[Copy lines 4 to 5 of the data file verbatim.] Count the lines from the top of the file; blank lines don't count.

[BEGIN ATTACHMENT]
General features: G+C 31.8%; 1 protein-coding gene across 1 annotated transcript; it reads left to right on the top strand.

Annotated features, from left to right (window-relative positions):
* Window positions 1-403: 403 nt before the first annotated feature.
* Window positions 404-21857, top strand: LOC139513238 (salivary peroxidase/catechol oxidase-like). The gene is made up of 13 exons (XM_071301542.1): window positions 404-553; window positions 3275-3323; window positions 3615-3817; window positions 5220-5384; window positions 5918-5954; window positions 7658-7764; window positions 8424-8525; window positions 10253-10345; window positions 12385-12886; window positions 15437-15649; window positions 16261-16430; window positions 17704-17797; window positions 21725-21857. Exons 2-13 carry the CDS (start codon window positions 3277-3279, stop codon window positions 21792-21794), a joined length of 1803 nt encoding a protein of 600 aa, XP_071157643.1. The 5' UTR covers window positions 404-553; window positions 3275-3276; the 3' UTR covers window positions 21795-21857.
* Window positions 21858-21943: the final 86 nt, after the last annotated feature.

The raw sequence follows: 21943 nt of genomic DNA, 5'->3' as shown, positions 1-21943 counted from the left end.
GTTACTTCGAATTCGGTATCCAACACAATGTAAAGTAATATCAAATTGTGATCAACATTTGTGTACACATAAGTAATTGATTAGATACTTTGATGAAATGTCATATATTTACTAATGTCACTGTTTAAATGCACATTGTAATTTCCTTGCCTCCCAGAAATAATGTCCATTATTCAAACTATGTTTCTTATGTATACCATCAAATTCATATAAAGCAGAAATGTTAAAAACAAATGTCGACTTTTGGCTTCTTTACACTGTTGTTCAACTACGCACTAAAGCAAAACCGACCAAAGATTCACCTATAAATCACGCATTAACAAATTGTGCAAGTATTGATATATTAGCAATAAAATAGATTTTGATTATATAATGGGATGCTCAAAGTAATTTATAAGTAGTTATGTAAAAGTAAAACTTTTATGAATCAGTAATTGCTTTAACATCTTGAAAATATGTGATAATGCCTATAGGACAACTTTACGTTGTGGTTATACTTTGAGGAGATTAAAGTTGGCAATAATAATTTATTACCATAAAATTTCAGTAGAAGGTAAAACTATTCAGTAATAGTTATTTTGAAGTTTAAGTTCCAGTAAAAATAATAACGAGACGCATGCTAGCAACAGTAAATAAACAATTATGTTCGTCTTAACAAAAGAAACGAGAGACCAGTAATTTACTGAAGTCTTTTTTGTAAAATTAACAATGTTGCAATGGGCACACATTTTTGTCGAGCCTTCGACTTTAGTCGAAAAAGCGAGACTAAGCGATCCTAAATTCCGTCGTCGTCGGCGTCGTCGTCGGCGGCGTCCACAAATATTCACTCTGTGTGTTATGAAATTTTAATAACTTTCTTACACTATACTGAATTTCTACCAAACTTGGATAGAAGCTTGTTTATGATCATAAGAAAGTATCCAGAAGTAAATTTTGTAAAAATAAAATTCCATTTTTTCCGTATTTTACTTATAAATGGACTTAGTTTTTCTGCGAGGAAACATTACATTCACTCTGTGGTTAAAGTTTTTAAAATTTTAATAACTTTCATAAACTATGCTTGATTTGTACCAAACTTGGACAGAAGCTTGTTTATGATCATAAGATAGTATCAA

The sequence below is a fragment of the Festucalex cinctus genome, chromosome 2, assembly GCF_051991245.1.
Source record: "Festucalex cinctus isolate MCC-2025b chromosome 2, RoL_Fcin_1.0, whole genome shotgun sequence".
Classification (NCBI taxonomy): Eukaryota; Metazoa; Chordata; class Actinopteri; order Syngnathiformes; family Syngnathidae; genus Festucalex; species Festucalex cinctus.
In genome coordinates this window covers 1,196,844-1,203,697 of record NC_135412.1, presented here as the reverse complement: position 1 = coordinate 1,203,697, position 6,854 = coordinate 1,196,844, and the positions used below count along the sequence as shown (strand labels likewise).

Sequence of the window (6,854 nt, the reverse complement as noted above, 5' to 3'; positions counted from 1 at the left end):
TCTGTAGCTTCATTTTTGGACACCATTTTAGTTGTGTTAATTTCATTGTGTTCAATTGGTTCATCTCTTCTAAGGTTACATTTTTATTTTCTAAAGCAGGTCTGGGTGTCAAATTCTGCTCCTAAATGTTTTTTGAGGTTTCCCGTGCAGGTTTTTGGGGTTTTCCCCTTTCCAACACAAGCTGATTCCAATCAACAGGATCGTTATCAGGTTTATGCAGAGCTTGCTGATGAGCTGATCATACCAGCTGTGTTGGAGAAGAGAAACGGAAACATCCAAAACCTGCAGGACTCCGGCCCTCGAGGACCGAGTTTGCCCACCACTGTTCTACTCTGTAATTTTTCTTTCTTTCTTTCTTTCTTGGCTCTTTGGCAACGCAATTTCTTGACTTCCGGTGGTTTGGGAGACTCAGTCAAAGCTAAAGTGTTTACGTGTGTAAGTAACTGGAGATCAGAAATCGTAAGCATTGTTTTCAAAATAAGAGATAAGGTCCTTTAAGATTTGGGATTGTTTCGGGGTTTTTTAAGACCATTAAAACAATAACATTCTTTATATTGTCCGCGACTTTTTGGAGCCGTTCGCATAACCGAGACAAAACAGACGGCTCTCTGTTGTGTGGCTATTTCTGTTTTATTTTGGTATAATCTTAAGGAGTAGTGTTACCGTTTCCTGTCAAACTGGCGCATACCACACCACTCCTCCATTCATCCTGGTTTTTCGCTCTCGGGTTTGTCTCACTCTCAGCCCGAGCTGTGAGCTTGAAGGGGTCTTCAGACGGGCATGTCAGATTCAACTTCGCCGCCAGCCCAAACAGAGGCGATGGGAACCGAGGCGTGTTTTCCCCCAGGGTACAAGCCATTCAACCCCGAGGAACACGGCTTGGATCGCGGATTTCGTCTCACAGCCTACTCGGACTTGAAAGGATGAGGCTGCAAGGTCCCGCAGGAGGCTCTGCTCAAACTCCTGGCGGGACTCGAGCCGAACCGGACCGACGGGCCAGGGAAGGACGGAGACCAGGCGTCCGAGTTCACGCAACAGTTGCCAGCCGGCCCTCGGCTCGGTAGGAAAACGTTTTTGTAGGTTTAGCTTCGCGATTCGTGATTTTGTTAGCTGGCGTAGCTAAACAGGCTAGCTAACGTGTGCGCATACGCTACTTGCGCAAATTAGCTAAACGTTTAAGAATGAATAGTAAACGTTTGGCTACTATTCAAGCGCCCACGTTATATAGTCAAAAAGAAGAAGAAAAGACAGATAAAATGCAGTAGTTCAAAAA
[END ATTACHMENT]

* Window positions 404-21857, top strand: LOC139513238 (salivary peroxidase/catechol oxidase-like). The gene is made up of 13 exons (XM_071301542.1): window positions 404-553; window positions 3275-3323; window positions 3615-3817; window positions 5220-5384; window positions 5918-5954; window positions 7658-7764; window positions 8424-8525; window positions 10253-10345; window positions 12385-12886; window positions 15437-15649; window positions 16261-16430; window positions 17704-17797; window positions 21725-21857. Exons 2-13 carry the CDS (start codon window positions 3277-3279, stop codon window positions 21792-21794), a joined length of 1803 nt encoding a protein of 600 aa, XP_071157643.1. The 5' UTR covers window positions 404-553; window positions 3275-3276; the 3' UTR covers window positions 21795-21857.
* Window positions 21858-21943: the final 86 nt, after the last annotated feature.